There's a great deal of conversation about blocking details. It's awfully early for this, but it takes up a lot of time. We don't even have the measurements of the stage yet. The director says we might perform on the floor in front of the stage which has yet to be renovated. I like the idea. And that's it. It's very short, but I'm already memorizing the script page layout to help me learn my lines.

Saying Goodbye

I took the day off Tuesday to drive down the mountain for Jared's funeral. I woke up to a note saying Your Sis could come along if the school granted her request to leave. It was blowing snow as we left town, and I was again dressed in my same black suit. It's now a formal uniform of sadness.

I got a call from another member of the "geek squad" Monday night asking if I was coming down and if I had a cloisonne pin to wear. About 20 years ago, comic companies began sprouting out into new marketing areas, and one of them were shiny, sturdy pins. I wore a number of them in high school, as did a great number of fellow fanboys. Of course I had a pin. I never threw them away.

We arrived much earlier than I expected, and we killed time strolling through a Barnes & Noble. It was a haunt for talking art and comics. We arrived at the funeral home around 2:20. We signed in and looked at some of Jared's artwork -- a painting, a drawing of his wife and baby, a Star Trek color drawing. People were assembled near the casket, and we made our way down. I hadn't seen any of them since Atlanta in early September.

I feel horrible for his wife, Chris. From what another friend said, Jared was virtually cancer-free. He had beaten it. The surgery next week was a formality, just to ensure the chemo had gotten it all. Jared awoke Saturday morning, had trouble breathing, and collapsed. It's possible the absence of chemo-related blood thinners had moved a clot. It was assumed the danger was all gone.

Jared was buried with one of his child's nightgowns and several Superman-related objects. He looked great. The cancer hadn't hit him nearly as hard as it had Dad. We spoke to his mom and our mutual friends. We hugged Chris, and I feared she was going to dissolve. She was ruined. Just ruined. Jared's friends served as active or honorary pallbearers. I was an honorary. We all wore pins for Jared.

A number of speakers eulogized him. His cousins referred to his work as an art teacher and his faith and intelligence and love for comic stories. One of the "squad" closed the service with references to Star Trek and quotes from Spock's funeral. The squad members who served as pallbearers recognized the material and shared smiles. Then a recording of bagpipes playing Amazing Grace began, and we walked outside and watched the casket go into the hearse.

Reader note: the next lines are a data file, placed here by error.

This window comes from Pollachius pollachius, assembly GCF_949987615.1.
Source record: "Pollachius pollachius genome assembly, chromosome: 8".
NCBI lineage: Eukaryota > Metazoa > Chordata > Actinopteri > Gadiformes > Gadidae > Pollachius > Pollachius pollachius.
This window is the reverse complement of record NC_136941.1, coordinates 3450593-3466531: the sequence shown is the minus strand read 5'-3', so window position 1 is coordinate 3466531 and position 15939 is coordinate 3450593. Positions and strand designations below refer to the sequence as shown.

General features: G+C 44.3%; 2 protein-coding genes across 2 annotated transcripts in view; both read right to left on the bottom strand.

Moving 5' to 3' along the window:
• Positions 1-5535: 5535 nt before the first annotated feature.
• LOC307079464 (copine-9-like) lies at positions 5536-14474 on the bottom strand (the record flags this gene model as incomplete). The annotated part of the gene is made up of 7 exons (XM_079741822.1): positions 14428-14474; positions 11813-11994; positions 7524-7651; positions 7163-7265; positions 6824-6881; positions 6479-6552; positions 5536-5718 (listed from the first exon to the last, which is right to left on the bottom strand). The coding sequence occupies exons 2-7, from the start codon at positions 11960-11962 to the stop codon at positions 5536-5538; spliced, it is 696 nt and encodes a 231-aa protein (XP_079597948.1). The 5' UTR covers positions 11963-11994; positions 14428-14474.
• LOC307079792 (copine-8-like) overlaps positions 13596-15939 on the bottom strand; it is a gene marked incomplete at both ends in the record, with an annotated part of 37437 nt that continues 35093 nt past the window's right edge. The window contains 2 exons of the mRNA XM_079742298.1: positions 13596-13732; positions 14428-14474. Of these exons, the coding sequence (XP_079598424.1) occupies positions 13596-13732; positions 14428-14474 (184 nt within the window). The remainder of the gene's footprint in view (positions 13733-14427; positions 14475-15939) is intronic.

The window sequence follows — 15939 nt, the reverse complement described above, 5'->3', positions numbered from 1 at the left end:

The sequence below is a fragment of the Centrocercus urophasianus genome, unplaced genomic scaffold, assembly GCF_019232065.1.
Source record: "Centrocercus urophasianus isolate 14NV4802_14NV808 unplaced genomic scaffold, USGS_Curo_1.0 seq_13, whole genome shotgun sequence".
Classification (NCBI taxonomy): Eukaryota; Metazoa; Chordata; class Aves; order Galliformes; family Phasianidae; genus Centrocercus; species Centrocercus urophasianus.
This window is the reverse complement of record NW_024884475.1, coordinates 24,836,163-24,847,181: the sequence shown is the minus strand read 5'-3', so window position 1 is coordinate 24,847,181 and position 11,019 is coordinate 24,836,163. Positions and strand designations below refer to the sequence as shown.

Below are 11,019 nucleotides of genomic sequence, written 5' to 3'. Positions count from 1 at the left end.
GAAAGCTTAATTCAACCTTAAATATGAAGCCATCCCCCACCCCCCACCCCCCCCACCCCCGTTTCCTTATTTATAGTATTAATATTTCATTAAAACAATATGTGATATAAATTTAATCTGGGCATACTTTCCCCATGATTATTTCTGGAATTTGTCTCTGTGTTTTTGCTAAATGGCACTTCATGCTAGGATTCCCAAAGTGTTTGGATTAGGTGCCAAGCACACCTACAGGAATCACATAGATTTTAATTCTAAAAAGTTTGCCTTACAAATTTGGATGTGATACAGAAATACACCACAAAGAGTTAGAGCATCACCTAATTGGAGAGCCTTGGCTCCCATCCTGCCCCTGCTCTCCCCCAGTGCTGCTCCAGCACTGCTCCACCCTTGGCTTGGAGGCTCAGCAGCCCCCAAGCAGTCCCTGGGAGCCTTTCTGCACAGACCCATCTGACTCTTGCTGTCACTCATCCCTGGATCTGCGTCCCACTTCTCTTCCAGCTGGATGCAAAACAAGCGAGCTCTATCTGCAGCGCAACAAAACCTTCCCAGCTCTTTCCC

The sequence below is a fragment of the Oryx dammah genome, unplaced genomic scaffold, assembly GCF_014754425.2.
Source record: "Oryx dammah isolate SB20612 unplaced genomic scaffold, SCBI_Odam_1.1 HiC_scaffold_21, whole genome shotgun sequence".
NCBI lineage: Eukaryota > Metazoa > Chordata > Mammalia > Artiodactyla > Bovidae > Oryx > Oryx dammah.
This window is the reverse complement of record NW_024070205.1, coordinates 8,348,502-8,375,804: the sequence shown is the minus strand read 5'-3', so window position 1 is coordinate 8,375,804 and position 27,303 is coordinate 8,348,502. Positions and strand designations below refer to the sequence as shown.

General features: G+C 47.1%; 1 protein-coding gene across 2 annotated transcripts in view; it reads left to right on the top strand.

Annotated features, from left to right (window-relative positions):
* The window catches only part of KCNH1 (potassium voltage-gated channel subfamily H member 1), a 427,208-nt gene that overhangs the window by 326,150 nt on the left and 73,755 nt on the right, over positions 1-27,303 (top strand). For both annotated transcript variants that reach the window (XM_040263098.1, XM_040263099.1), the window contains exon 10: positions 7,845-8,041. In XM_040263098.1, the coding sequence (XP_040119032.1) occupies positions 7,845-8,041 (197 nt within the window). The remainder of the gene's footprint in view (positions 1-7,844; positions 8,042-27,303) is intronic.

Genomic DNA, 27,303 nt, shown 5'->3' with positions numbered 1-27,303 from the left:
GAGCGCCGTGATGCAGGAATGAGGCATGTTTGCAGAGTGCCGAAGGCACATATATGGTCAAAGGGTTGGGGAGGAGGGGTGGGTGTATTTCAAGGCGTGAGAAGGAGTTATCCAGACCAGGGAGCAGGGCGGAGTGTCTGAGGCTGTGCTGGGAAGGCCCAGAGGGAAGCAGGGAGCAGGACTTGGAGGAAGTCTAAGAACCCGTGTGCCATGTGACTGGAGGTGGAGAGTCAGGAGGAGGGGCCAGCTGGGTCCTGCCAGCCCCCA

We drove to the graveside, and a Superman sticker was put on his coffin. A few words were shared, and his Mom gathered his friends together to say thank you and goodbye to Jared. There was a dinner at their church, but we had to drive back home for rehearsal, and I'll post about that later.

Clearly, I have to prepare for this. I have to make funeral plans and get a physical. Mom commanded me to get a colonoscopy. I have to ask the lawyer where my copy of the will is; we talked to him about drafting it some months back. I have to make things easy for Your Sister if she finds herself in Chris's place. I don't know what I'll do if I find myself there.

Picture of the Day
I wore my Xavier Academy pin. I've had it for 17 years.

Monday, October 27

Another Funeral

I had mentioned my friend Jared before; he was one half of the couple that anchored my hometown comic gang. He was diagnosed with a bad intestinal cancer and initially told to put his affairs in order. A second opinion suggested targeted treatment could help. He took chemo and scheduled a surgery next month to remove the cancer. I last saw him at DragonCon, the first time I had seen him since he got sick. He hadn't lost a significant mount of weight, and he was in his element. He looked good.